First Time Distressing...

... Furniture! I found a wood bureau on Craigslist for $99 and I want to use it for our tv stand...

How to distress a bureau

... Furniture! I found a wood bureau on Craigslist for $99 and I want to use it for our tv stand, seeing I've seen some cute ideas on Pinterest and by my mother-in-law, Pam... She LOVES distressing furniture so it's a shame she doesn't live closer so I could get classes in Distressing 101. She normally distresses a different way (using paint) so it's a little different process. I used this tutorial and tips from Pam though to get through this project. I'm listing my costs for the stuff I needed to buy and how long each step took me. I already had some of the supplies.



Here's the "BEFORE"
What you need and the cost

Free because I had them already...
  • Old scrap cloth (I upcycled a tshirt)
  • Paint Brush: $0
  • Sponge Brush: $0
  • Electric Sander: $0 
  • Drop Cloth: $0
  • Plastic gloves: $0 (from cutting up Willow's seizure pills)
Not free... 
  • 1 Gallon of Behr Swiss Coffee Satin Paint: $27.96 (I think a pint might have been sufficient)
  • Staining Pads: $3.98
  • 120 Grit Sheets for the sander (a Mouse): $5.97
  • 80 Grit Sheets for the sander: $4.97
  • 1 Pint of Minwax Wipe on Polyurethane: $11.97
  • 1 Pint of Minwax Wood Finish Dark Walnut: $7.77
Total Cost: $62.62 ($161.62 with the bureau cost)


The Process

Step 1: Remove hardware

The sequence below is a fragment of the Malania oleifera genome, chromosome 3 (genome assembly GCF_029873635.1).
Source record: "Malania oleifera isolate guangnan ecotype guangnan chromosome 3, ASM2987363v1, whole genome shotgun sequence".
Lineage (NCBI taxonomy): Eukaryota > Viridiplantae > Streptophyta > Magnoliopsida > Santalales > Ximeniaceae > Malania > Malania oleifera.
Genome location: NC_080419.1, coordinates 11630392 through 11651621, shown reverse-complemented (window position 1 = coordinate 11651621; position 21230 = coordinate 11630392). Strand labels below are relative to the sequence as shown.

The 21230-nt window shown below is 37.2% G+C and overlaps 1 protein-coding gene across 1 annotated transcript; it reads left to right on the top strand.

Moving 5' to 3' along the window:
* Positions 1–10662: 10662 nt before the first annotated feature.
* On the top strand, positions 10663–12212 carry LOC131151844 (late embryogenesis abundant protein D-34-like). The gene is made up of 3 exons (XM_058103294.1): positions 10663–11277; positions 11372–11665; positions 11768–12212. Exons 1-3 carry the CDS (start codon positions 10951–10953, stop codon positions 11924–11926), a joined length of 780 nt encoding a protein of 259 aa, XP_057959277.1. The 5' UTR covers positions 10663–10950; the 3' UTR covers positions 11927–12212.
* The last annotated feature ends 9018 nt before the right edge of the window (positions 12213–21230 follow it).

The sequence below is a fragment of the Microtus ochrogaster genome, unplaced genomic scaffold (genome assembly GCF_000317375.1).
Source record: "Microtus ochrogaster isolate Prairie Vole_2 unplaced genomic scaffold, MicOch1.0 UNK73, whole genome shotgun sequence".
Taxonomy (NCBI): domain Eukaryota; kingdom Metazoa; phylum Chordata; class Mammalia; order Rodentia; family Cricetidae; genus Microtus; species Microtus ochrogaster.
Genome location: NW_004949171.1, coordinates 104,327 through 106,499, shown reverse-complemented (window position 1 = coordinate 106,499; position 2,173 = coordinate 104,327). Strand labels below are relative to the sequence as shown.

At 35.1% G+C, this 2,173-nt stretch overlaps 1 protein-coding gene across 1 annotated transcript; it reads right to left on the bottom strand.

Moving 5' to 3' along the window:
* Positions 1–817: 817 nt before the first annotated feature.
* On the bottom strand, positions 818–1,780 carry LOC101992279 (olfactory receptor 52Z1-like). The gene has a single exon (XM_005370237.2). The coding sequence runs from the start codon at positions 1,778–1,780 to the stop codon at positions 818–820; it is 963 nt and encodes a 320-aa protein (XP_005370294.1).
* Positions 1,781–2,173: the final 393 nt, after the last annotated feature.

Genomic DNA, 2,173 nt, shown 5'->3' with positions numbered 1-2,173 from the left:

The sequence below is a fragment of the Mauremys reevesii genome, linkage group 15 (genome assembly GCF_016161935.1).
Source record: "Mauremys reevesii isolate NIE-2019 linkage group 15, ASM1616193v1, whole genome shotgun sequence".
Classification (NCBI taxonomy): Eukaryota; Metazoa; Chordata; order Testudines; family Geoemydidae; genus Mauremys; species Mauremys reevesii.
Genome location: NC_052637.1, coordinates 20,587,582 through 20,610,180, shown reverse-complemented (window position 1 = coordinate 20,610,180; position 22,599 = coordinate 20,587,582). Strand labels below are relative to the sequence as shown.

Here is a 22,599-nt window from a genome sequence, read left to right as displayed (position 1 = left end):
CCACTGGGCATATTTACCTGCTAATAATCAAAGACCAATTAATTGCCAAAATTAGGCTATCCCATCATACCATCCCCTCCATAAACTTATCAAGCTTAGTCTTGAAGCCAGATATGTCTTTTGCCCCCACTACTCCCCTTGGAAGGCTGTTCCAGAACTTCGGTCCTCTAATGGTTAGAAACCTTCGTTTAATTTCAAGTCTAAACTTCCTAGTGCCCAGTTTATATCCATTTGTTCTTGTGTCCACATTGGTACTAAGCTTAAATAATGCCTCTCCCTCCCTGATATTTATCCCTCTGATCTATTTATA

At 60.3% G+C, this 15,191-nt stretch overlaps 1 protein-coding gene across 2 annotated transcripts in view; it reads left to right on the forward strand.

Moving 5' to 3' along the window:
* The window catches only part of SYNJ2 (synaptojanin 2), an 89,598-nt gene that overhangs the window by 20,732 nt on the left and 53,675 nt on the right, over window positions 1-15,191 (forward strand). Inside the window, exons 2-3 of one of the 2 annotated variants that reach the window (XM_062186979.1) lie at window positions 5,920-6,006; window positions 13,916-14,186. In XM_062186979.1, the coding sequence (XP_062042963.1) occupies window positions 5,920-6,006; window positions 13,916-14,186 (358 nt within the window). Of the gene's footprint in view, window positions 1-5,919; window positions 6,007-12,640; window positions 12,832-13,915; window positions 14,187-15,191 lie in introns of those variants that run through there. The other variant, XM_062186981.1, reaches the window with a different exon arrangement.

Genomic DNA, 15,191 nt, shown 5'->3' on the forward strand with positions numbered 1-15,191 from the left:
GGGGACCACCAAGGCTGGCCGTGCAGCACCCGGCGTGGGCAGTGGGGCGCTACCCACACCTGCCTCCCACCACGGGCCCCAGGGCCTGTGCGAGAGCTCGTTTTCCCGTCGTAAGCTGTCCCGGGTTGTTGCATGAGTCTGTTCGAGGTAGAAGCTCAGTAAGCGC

Time: 5 minutes

Use a screwdriver to remove all of your hardware, including hinges. Put them somewhere safe until you're finished the project.

Awful picture, but this is it sanded.
Step 2: Sand furniture down.
Time: 125 minutes

I sanded the furniture with 80 grit paper on my electric sander. Pam told me I didn't want to sand it TOO well... Having a few areas that show the previous wood stain isn't bad in my case because the furniture stain matches my current wood floors.

I researched this a little more and I don't think people always sand before doing this. I think some people prefer to keep the paint color underneath, paint over, then sand to distress which leaves the original color peeking through. I might be lazy and try that next time!

After you're down sanding, wipe it down with damp cloth, and resand anything that is still shiny (some shine in cracks is ok).

Step 3: Really clean up all the dust from sanding.
Time: 5-10 minutes